The incapacity to acknowledge or integrate different aspects and perspectives is a fil rouge running through the protagonists’ characters and relationships, and the society of Miden as a whole. Indeed, the ‘Miden Dream’ survives only by codifying, regulating and controlling even something as spontaneous as a welcoming hug (‘you open your arms and then you embrace the new citizen, trying not to overwhelm the other with your own body’) and by avoiding, rather than engaging in, true dialogue. It’s no coincidence that the story makes explicit reference to the ‘hedgehogs’ dilemma’, Schopenhauer’s illustration of the continuous search for the right distance in human relationships. The book’s ending is brilliant – at once surprising and coherent.
The Girl at the Door is in tune with the concerns of the #MeToo movement, but Raimo began writing the novel years before its rise. The book is relevant also to other burning issues. It highlights the question of the failure to see clearly and to seek dialogue not only at a personal level but at a societal one, especially in the age of social media, when views of history and the present seem to polarise around extremes.
The narrating ‘Her’ and ‘Him’ give us insights into their characters through prose that successfully mimics the directness of self-talk: hers, almost mercilessly truthful; his, sexist and self-serving. Their words are interspersed with letters from the girl and from her father, and with questionnaires filled in by witnesses whose anxiety to conform is deftly conveyed. Stash Luczkiw’s translation brings these very different voices highly effectively from Italian into English.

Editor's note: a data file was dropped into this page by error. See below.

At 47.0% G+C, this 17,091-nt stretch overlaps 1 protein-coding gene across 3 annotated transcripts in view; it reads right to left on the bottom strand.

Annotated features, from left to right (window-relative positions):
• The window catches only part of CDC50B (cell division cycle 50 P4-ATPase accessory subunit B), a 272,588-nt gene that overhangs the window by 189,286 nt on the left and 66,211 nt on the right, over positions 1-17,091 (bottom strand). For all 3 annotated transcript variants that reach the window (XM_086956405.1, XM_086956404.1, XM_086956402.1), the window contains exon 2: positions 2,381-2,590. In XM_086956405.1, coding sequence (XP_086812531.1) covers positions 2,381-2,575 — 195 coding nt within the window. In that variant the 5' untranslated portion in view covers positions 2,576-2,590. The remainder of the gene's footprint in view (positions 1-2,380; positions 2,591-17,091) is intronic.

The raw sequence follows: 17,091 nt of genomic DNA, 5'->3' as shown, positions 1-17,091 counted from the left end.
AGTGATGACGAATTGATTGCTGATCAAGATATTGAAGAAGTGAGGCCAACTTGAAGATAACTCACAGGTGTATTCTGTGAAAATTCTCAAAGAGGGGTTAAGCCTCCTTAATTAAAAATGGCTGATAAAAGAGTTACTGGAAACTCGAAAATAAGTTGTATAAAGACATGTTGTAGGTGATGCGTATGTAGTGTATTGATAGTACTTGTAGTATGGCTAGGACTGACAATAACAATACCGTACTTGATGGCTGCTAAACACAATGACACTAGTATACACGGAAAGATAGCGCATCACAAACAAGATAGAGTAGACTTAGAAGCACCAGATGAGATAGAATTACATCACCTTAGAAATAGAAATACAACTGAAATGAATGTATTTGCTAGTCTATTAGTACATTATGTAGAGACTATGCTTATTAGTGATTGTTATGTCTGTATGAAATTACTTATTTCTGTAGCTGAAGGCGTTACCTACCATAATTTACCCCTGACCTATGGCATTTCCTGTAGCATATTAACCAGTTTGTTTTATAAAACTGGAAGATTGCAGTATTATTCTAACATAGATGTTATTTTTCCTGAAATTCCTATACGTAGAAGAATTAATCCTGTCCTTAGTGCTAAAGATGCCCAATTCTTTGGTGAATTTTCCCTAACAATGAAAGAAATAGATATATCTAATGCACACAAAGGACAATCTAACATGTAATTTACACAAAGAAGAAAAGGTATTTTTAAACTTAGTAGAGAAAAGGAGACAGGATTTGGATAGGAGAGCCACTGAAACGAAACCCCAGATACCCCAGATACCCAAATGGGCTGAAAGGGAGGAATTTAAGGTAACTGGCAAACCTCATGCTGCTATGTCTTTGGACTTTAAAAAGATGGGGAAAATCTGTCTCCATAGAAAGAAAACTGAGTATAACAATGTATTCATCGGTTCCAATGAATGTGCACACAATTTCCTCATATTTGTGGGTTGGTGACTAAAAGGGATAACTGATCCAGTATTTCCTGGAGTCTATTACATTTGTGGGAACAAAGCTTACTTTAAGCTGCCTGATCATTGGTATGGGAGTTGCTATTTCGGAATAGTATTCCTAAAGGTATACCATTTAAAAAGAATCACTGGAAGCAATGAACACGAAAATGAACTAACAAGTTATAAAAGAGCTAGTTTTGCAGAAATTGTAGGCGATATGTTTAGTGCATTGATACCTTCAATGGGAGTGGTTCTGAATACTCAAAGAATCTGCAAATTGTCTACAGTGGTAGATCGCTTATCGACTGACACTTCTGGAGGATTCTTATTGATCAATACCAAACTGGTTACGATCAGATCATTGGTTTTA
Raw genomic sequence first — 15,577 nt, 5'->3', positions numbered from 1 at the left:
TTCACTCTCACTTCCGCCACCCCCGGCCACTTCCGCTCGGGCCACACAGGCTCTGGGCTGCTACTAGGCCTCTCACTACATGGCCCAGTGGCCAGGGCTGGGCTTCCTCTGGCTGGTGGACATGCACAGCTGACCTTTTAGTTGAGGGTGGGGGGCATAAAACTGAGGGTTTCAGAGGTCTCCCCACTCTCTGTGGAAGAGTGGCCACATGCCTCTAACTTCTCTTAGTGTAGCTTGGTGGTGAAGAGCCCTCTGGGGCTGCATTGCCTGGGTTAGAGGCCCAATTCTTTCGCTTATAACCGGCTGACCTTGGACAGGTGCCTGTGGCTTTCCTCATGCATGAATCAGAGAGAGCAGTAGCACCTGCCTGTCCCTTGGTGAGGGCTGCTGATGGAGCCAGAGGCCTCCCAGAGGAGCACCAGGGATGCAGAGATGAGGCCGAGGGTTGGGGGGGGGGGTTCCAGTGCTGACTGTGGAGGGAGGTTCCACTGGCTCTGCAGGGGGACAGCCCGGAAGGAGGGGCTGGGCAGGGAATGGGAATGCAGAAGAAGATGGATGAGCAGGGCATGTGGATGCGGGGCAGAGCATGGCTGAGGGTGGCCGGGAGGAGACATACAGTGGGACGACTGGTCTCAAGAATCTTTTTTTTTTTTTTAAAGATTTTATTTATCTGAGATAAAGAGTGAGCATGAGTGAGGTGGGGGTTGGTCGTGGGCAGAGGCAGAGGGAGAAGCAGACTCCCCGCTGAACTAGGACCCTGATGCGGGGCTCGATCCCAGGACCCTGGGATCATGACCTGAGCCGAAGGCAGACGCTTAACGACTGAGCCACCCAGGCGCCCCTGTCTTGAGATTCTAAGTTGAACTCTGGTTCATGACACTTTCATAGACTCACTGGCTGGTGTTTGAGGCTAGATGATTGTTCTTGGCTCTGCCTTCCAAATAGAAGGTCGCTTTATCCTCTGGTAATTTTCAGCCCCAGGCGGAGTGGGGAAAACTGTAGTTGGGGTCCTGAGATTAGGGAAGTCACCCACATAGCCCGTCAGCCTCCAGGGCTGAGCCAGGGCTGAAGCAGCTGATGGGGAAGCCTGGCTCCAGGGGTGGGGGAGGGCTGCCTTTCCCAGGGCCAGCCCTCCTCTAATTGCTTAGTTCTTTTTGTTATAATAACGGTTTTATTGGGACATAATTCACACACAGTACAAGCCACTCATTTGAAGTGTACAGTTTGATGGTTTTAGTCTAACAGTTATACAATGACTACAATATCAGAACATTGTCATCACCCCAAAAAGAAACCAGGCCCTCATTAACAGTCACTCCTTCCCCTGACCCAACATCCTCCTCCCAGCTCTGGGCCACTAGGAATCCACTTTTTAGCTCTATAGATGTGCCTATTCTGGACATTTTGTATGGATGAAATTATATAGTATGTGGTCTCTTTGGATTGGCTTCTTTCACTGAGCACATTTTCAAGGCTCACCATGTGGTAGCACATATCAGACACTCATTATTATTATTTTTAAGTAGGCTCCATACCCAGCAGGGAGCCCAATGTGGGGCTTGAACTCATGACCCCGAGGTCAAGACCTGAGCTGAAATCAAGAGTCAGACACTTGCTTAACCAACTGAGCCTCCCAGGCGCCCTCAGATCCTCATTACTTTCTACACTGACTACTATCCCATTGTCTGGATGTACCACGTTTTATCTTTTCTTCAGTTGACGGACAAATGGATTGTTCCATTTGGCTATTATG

This is a book which challenges you to work hard and amply rewards you for it: a gripping read in its own right, and fiction that enhances our engagement with the world we inhabit.
Reviewed by Valeria Vescina
THE GIRL AT THE DOOR (or MIDEN in the Italian original)
Written by Veronica Raimo
Translated from the Italian by Stash Luczkiw
Published by 4th Estate (2019)
Valeria Vescina (https://valeriavescina.com/) is a novelist, creative-writing tutor, literary and opera reviewer and the Director of the Hampstead Arts Festival’s literary programme. She was educated in Italy, Switzerland, the UK and Germany. She lives and works in London. Her debut novel, That Summer in Puglia (Eyewear Publishing), is a work of literary fiction launched at the FT Weekend Oxford Literary Festival 2018. She is currently writing her second novel, a story of women set in sixteenth-century southern Italy. She holds an MA in Creative & Life Writing from Goldsmiths and is a Board Trustee of the Hampstead Arts Festival.
Read Valeria Vescina’s #RivetingReview of BURNING CITIES by Kai Aareleid
Read Valeria Vescina’s #RivetingReview of THE CORE OF THE SUN by Johanna Sinisalo
Read Valeria Vescina’s #RivetingReview of THE PORTRAIT by Antoine Laurain
Read Valeria Vescina’s #RivetingReview of BELLA MIA by Donatella Di Pietrantonio
Read Valeria Vescina’s #RivetingReview of A WHOLE LIFE by Robert Seethaler